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Stiff upper lip

Stiff upper lip


I love London. My travel-agent parents took me there for my 13th birthday, and I immediately fell in love with the history, the food hall at Harrods, and the pretty, ruddy-faced boys who towered over me like trees. My mom and dad took me to see A Chorus Line in the West End, and when each male dancer stepped forward to sing or speak about what it was like to grow up gay, I blanched in recognition. I came home from London that summer wearing leg warmers, emboldened by the knowledge that I wasn't alone.

I returned to London this year for my 40th birthday. My partner, Jamie, and I rented a flat in Knightsbridge and spent the first three days doing all the touristy stuff I loved as a kid. The cockney beefeaters told the same gory tales of beheading at Tower Hill. The Harrods food hall, still abundant, now incorporated a sushi bar and a stand that sold Krispy Kremes. British boys were still hot and lanky and made me feel like a Hobbit. The West End hit this trip was Billy Elliot: The Musical. This time, instead of sinking down into my seat, I was actually craning my neck. Sting and Trudie Styler were sitting two rows ahead, and I wanted to get a good look.

The third day we woke up to a phone call from a local friend. "London's a bit of a mess this morning. Turn on BBC." Gradually the number of casualties was announced.The footage of the injured and bloody being escorted from the tube to the hospital played and replayed. Jamie and I sat in front of the set horrified. I did what any good Filipino would do in a time of crisis. I suggested we eat.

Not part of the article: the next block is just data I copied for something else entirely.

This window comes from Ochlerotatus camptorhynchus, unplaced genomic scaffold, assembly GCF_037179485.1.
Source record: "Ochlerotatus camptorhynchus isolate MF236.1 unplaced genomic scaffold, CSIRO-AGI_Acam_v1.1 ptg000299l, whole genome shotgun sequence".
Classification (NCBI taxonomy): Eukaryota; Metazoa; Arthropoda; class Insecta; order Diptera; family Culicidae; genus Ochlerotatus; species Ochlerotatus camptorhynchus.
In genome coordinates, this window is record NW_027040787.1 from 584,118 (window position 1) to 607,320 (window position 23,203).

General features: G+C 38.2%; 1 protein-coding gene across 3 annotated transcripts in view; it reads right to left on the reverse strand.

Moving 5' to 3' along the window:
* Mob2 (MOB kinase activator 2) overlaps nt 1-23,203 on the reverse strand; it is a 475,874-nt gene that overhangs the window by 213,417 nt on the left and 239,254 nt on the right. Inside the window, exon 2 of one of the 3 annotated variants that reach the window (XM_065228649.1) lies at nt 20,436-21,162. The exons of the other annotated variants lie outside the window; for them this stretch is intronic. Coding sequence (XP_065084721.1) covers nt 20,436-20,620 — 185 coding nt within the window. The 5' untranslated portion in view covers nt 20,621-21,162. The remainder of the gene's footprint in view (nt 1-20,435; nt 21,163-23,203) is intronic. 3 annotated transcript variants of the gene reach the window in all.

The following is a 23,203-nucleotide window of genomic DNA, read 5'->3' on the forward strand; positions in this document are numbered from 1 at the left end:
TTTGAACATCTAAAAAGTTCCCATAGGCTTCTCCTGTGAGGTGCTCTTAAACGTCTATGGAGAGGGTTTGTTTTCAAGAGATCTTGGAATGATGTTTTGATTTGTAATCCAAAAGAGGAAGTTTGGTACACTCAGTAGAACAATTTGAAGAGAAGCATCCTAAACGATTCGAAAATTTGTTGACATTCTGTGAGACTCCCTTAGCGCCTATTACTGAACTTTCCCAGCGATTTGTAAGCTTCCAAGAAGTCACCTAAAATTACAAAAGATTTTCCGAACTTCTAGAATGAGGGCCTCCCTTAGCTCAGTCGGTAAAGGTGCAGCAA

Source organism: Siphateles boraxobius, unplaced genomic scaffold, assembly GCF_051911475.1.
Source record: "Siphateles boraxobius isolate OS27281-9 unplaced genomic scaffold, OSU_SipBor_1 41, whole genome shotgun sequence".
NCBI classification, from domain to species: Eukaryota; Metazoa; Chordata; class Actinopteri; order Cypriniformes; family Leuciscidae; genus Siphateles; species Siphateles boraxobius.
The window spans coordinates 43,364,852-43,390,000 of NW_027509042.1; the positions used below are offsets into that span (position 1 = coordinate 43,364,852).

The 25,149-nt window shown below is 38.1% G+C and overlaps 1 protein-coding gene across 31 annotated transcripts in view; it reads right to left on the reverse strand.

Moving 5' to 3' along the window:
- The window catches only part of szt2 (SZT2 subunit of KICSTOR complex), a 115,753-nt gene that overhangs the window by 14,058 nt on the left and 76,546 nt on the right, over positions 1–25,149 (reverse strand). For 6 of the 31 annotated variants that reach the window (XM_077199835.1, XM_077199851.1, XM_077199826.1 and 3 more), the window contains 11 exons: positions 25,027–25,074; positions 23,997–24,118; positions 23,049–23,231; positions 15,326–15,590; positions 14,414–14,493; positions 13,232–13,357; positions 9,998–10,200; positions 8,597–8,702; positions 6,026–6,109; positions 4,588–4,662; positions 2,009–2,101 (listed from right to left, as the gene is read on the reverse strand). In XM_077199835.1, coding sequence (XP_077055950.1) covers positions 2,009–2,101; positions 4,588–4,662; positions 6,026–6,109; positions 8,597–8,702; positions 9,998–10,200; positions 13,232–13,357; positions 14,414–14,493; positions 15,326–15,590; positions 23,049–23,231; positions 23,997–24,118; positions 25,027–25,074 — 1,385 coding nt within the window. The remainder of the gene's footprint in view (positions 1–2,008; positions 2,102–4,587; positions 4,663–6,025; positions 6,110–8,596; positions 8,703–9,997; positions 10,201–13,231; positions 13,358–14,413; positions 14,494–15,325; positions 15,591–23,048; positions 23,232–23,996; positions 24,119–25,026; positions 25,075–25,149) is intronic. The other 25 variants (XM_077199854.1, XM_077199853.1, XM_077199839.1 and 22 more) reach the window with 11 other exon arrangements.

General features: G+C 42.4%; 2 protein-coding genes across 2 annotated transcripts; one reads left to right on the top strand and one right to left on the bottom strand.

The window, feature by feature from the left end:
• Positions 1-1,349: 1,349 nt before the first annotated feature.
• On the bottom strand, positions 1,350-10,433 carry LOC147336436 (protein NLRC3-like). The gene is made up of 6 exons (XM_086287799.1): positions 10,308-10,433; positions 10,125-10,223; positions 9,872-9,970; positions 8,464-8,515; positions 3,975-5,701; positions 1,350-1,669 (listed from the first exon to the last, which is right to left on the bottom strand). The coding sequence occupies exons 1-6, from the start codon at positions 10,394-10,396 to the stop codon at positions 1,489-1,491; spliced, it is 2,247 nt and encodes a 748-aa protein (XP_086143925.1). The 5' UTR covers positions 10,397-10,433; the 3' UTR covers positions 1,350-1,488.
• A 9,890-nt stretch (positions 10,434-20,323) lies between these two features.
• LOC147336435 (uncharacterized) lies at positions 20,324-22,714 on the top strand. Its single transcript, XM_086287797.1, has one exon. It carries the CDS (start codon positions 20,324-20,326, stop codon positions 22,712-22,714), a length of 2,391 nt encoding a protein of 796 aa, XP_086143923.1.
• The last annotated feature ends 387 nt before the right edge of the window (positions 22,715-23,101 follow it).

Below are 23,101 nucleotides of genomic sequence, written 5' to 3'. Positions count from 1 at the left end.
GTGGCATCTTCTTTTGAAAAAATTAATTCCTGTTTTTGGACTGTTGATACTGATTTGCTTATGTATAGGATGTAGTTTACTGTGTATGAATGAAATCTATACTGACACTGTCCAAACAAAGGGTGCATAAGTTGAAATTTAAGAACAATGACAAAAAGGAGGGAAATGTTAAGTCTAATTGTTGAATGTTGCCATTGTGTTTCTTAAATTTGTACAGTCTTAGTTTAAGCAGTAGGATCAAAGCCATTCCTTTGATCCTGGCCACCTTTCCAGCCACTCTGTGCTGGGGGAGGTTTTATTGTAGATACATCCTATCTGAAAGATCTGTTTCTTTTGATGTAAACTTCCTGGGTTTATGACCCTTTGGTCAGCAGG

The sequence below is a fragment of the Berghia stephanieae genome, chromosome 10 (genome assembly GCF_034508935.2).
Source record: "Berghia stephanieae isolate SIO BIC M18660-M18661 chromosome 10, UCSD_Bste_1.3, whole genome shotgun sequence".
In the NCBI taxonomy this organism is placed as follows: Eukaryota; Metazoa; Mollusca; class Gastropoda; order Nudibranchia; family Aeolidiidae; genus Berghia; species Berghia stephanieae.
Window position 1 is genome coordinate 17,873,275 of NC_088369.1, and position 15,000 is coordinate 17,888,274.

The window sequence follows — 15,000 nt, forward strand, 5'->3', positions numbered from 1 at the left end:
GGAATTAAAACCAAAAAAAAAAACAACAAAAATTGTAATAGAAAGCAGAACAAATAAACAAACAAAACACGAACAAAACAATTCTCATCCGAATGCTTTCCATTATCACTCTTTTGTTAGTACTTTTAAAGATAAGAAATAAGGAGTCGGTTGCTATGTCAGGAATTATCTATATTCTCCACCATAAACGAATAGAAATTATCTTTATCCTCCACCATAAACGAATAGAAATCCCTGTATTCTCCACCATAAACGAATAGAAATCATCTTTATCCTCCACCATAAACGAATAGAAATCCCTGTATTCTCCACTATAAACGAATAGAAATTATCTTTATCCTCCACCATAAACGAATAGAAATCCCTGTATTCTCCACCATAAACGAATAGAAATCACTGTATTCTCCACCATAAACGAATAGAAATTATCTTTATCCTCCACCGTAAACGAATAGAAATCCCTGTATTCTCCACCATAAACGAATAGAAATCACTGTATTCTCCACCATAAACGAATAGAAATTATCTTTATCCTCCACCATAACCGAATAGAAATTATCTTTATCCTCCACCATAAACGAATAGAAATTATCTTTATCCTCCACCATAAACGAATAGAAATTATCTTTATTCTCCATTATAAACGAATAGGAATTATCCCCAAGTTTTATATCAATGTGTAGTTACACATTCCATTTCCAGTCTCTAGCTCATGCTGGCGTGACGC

We ended up at Patisserie Valerie around the corner and proceeded to ingest every baked good in sight. If Armageddon is on its way, I'm going to face it with a croque monsieur in one hand and a hot chocolate in the other. I noticed that while the mood in the cafe was understandably grim, something in the atmosphere was completely missing: fear.

I saw Brits riding double-decker buses that same afternoon and entering tube stations the very next day. The bombing was henceforth referred to by Londoners as "the incident." Nothing to get your knickers in a twist about, just an "incident." The following night every pub was filled, every restaurant packed, and we found ourselves at place in Chelsea called G-A-Y Club. And it was. The entire club was at capacity, with two floors of gay men who danced with complete abandon. This was not denial. This was defiance. A Barbara Stanwyck-like fuck-you refusal to be bullied into paralysis or self-pity. We followed their lead and danced until we could no longer walk.

As we sat in the departure lounge at the airport there was a national moment of silence to honor the dead. Before arriving in London I felt 40 was an ordeal to be endured. As the airport came to a standstill I was mortified by my own vain preoccupation. In the silent tribute to those less fortunate, it became clear that actually getting to turn 40 was a spectacular gift. I once again left London emboldened. Jolly good.

Advocate Channel - The Pride StoreOut / Advocate Magazine - Fellow Travelers & Jamie Lee Curtis

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